The date was November, 2001. It was roughly two months after the attacks on the World Trade Center and I was going to do something I had never done before: I was going to audition for something. I was gonna try to get into a class on the art of acting.
The class was to be called “Lying For a Living” and was to be conducted in Los Angeles by the late and great Marlon Brando. The name of the class echoed what Brando had referred to his profession in an interview years earlier. Auditions for the classes, which were free, and which would feature guest instructors, big names from the film world, had been announced in a small item in the New York Daily News that same morning. They were being held at an off-off Broadway theater in lower Manhattan. I was visiting friends in Brooklyn, so it was only a 30 minute subway ride into the city.
It was a cold and wet day, the kind of cold and damp that penetrates to the bone. When I arrived the line went nearly around the block, with all sizes and shapes of future thespian hopefuls talking acting techniques and practicing soliloquies. It was interesting watching them all, since I had no experience at all in any kind of performance, except for a chorale gig as a small kid in school, where I soloed on “Edelweis” in front of a hall full of patient parents. As I stood quietly, I began to lose patience, and body heat. I Was not alone and after a while the recitations stopped and the slightly annoyed tones of voice began to get more annoyed. The doors were supposed to open at 11AM but it was nearing noon when the first applicants were allowed in. Once inside, we were obliged to fill out several pages of short autobiographical info, given a number and made to wait. As we were only allowed in three at a time, and were kept inside of a lobby, it was a mystery as to what was going on beyond the door that, one at a time, we were herded like lambs to an uncertain future.
I entered the door. Bright lights glared, and the unmistakable sounds of an audience were present through the lights and the nerves. I was also aware that a video camera was mounted on a tripod and pointed in my general direction, and that there was a man behind it. The more interesting man, though, was sitting in a cheap lawn chair, decked out with full beard and turban and looking for all the world like Osama Bin Laden, complete with a small American flag poking out of his turban. Two months post-9/11, I should have been offended but due to nerves was more confused than angry. I stared at him.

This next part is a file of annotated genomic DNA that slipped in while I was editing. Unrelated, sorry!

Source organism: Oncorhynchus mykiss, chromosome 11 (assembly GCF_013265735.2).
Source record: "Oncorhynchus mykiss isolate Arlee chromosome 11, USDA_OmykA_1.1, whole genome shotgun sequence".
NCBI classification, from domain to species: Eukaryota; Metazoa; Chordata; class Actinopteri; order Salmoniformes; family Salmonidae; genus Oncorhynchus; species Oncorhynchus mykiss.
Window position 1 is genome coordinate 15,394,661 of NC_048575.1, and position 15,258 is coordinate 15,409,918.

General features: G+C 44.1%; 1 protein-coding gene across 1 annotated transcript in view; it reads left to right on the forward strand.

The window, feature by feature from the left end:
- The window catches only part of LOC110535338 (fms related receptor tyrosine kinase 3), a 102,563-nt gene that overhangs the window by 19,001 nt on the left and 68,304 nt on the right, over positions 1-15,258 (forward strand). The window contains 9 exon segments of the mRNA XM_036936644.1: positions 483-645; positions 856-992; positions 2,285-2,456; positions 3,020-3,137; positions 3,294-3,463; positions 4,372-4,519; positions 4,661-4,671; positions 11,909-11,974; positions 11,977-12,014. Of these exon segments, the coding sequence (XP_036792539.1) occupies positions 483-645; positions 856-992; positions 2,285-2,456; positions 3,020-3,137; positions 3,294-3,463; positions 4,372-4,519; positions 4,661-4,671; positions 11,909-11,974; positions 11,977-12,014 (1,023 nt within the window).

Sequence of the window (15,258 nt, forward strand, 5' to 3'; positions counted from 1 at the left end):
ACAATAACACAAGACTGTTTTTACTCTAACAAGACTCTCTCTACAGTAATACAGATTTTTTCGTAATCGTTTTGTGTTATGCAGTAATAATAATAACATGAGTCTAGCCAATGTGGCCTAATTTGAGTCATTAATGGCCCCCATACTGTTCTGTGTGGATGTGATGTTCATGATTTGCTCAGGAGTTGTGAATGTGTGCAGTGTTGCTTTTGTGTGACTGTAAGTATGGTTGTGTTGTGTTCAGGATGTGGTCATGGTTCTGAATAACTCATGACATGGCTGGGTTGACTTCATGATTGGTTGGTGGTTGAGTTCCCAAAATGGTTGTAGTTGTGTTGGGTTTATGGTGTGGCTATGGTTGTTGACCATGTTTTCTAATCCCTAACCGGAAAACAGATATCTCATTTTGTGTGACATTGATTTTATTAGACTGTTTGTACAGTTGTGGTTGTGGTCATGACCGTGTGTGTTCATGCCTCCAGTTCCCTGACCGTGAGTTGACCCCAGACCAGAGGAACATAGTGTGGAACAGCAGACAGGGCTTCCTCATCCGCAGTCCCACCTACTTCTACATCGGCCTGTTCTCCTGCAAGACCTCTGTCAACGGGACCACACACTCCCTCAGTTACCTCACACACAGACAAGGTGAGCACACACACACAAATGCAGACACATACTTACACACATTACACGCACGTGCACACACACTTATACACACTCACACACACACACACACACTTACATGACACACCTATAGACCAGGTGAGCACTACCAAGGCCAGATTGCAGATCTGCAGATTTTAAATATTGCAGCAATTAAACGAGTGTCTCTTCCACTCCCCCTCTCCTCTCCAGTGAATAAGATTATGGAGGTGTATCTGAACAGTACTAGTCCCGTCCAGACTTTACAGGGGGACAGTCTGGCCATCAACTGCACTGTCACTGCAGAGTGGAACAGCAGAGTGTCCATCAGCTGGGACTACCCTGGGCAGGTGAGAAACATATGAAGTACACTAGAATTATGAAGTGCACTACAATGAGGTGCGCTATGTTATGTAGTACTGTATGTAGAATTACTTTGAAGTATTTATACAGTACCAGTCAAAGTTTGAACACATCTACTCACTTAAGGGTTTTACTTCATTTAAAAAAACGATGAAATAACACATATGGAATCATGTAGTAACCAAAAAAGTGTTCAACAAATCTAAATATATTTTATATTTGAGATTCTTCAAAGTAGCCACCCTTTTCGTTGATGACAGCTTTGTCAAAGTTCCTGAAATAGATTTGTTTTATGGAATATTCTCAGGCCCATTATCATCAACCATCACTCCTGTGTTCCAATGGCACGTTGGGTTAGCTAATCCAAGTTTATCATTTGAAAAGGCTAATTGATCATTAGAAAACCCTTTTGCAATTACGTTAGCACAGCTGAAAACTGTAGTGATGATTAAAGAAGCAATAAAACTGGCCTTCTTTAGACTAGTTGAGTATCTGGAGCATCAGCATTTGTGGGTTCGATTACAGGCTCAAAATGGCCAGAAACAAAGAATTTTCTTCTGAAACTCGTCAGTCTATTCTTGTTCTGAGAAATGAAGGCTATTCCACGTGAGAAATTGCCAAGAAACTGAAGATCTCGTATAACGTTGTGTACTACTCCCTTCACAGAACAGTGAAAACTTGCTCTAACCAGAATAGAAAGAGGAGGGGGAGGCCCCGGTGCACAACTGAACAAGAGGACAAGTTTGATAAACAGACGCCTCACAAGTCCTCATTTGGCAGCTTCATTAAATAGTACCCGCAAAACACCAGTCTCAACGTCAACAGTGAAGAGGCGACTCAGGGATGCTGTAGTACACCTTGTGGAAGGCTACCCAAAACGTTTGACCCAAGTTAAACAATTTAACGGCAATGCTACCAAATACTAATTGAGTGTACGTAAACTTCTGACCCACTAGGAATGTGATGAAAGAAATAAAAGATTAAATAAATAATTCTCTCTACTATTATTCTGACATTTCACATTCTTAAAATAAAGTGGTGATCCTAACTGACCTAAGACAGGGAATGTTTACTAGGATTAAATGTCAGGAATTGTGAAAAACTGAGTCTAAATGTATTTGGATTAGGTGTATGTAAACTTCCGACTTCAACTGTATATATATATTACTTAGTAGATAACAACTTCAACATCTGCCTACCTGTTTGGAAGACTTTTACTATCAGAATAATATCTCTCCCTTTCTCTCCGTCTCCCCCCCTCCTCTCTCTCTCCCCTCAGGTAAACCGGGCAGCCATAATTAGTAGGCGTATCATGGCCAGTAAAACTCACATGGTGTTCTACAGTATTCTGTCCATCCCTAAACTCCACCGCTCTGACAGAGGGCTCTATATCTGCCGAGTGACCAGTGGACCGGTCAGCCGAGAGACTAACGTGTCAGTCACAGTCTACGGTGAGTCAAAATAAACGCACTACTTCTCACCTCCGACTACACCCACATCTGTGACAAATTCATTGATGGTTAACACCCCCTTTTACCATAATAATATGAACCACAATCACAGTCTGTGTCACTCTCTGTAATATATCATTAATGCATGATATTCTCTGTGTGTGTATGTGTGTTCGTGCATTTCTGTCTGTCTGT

“What are you looking at?” he asked, in a British accent. I stammered some kind of dumb remark, which he ignored. He shook my hand, introduced himself to me as Tony Kaye, (director of the classic film American History X) and we were off. He asked me what special talents I possessed. I told him I played guitar, and within seconds a cheap Yamaha acoustic guitar was in my hands. Kaye told me that he wanted me to play a song. I thought, “This is gonna be easy,” since I am proficient on the guitar, until he said, and the lyrics to the song are, “Marlon Brando ate my car.” Those were the only words. My frozen hands weren’t as limber as they usually are but I began to fingerpick a folksy sounding pattern, and started singing the one line that he had provided me, changing the melody for each line, until he finally told me to stop. From the darkness there was a loud burst of applause from about 30 people who were sitting watching, unseen. Thirty seconds later I was out the door and back out on the street, shellshocked.
In the end, Brando didn’t use anyone from the auditions for his classes. He picked random passerby off the streets and that was that. Kaye’s video of the auditions and the classes is tied up in legal wrangling and might never see the light of day.
Weirdest day of my life, and one of the most fun.